Testing Gulshan = No amount of tragedy — be it war, illness or mass shooting — could stop her from following her dream.

The Atlanta police chaplain appeared calm and composed as he stepped through the door of Gulshan Harjee’s home that summer evening in 1999.

Gulshan remained in denial about the news she was about to receive, even after learning there had been a mass shooting on the street where her husband worked. Even after authorities recovered her husband’s driver’s license from the scene. Even after Dean Delawalla — her first love, the man who encouraged her to come to America, and the one who helped her achieve her dream — did not come home that day.

There are other buildings on the street where the gunman struck. There are other offices in the building where Dean worked. Maybe the shootings happened elsewhere. Or maybe Dean escaped. The mind has a way of weaving just enough hope.

This was before Sandy Hook. Before Las Vegas. Before Pulse nightclub. This happened when mass shootings could still shock.

Pink and white balloons drifted in a corner of Gulshan’s Sandy Springs home as dozens of grim-faced friends and relatives streamed in to offer their support. Gulshan and Dean’s daughter Shahla had celebrated her fourth birthday just the day before.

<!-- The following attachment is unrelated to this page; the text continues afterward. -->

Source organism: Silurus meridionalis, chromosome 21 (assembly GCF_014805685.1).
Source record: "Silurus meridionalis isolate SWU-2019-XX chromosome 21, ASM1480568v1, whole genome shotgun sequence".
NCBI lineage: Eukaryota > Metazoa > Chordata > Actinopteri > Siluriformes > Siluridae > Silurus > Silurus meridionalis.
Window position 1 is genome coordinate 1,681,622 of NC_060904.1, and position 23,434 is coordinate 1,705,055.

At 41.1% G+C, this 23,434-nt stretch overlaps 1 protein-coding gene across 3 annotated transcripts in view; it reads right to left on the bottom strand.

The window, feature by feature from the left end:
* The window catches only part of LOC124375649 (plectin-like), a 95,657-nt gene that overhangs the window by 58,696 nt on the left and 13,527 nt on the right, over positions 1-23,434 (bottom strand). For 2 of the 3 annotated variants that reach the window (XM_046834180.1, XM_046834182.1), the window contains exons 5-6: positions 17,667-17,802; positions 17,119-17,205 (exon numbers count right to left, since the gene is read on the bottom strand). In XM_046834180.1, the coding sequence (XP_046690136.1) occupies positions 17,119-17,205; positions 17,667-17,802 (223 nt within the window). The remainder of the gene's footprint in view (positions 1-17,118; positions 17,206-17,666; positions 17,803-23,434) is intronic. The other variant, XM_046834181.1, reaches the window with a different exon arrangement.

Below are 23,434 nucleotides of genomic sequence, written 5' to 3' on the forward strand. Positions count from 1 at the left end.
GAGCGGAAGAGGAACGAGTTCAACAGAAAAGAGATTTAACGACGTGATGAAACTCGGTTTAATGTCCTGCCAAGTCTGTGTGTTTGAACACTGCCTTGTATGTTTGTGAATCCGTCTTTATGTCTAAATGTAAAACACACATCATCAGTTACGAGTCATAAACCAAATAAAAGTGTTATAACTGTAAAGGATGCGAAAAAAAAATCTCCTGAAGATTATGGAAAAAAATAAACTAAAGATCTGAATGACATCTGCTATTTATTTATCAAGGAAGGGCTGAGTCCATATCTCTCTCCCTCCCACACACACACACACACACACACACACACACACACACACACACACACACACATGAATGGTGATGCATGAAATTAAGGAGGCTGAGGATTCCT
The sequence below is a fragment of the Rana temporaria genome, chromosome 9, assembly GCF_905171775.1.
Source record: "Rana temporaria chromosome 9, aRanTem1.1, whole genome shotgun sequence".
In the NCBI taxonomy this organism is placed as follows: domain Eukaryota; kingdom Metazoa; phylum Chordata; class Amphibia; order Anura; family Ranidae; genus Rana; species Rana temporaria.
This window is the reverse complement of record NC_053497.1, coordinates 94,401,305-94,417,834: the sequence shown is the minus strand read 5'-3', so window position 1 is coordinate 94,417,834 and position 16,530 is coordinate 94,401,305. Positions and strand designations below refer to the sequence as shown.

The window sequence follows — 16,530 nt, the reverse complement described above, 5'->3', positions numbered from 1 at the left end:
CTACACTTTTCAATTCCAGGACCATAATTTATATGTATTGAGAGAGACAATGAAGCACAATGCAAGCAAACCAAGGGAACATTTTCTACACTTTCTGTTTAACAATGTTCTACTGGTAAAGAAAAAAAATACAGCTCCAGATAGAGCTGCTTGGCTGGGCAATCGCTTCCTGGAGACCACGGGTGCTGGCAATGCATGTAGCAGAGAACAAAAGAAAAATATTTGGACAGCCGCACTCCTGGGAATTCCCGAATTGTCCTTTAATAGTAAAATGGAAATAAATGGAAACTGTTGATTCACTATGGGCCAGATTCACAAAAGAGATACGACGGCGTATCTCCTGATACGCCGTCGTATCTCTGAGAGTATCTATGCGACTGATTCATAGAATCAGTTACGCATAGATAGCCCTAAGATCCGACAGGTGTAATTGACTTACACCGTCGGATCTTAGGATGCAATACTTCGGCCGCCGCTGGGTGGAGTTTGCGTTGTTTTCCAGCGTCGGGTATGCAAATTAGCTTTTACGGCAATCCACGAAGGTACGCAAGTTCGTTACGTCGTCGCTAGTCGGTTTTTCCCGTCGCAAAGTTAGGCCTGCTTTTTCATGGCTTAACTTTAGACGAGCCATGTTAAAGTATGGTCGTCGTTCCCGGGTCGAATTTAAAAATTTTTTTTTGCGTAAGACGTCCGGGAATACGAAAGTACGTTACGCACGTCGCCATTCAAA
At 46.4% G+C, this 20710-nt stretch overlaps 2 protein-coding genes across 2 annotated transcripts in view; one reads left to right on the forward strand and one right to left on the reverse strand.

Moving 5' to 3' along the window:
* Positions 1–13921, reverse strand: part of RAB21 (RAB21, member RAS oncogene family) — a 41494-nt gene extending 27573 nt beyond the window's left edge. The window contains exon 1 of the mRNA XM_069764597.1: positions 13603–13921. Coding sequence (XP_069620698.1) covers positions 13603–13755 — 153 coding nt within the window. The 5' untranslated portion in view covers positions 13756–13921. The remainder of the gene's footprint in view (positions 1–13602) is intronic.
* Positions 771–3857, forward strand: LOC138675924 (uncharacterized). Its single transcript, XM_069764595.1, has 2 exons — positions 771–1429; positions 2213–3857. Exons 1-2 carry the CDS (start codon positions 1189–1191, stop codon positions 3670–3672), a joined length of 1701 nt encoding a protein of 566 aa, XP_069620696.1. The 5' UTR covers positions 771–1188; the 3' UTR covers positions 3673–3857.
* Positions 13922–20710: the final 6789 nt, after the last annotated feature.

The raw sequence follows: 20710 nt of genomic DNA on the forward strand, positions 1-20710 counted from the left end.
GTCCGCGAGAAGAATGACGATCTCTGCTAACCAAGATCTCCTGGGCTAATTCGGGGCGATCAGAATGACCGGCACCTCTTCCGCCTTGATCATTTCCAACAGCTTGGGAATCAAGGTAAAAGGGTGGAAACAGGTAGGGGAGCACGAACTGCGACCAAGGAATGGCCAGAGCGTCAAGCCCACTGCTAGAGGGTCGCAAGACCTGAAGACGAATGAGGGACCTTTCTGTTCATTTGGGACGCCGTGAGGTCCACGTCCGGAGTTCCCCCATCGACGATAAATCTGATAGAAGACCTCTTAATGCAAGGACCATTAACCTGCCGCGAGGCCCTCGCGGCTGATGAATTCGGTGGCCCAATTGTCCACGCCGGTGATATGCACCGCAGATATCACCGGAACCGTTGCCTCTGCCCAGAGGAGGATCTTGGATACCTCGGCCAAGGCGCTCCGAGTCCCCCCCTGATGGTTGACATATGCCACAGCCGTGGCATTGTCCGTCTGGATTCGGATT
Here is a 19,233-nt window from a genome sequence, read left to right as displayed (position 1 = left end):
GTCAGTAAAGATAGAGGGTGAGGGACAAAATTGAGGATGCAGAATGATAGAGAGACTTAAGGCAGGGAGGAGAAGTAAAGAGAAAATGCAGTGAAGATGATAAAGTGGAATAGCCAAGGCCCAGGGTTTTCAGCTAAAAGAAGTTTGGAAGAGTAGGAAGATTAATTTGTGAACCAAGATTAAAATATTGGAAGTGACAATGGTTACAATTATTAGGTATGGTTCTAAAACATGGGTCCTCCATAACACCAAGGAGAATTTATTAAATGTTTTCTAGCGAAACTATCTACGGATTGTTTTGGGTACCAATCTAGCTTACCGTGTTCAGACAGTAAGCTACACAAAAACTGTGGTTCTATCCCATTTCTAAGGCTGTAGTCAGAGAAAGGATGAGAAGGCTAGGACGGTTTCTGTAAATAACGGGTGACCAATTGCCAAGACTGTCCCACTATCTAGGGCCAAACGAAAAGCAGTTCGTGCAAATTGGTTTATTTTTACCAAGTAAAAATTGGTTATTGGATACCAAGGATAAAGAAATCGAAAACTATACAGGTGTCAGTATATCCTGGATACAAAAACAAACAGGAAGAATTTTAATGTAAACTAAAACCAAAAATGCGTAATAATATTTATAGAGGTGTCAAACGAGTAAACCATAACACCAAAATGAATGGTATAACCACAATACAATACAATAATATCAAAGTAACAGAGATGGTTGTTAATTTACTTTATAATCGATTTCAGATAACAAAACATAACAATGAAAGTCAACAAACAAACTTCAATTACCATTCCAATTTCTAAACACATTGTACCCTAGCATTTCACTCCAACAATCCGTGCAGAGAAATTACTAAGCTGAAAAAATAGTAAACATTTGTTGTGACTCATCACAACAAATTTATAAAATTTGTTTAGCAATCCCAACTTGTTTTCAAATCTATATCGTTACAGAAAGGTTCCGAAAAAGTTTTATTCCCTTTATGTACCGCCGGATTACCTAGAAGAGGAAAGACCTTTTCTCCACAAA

Are you Mrs. Harjee? the police chaplain asked.

I am.

I am sorry to tell you, but your husband was killed today.

How sure are you?

Ma’am, it’s your husband.

The chaplain showed her Dean’s driver’s license and hugged her. Then he led her to a chair, where she collapsed. Shahla crawled into her mother’s lap.

Where is Daddy? she asked.

Gulshan and Dean had endured so much before coming to America: discrimination, disease, war. This wasn’t supposed to happen in America. They thought they would be safer here. Dean’s death would test Gulshan’s faith. She had to find a way to persevere. Her children were counting on her, as would many others.

2

Rehmat the resilient

Gulshan’s journey began in the shadow of Mount Kilimanjaro, Africa’s tallest point. She remembers marveling at the snow-capped dome glowing pink under the sun. She grew up in Tanzania with her parents, two siblings and paternal grandmother, Rehmat, her hero. Rehmat doted on her grandchildren, often hugging and kissing them in between sewing and playing solitaire. Gulshan vied for Rehmat’s attention with her younger siblings, chatting with her in Kutchi, the language of her grandmother’s Indian homeland. Around their neighborhood, Rehmat was nicknamed “Bibi,” or grandmother in Swahili. Gulshan inherited Rehmat’s grit, a trait that would serve her well on her own journey.

 

 

Categories: The Muslim Times

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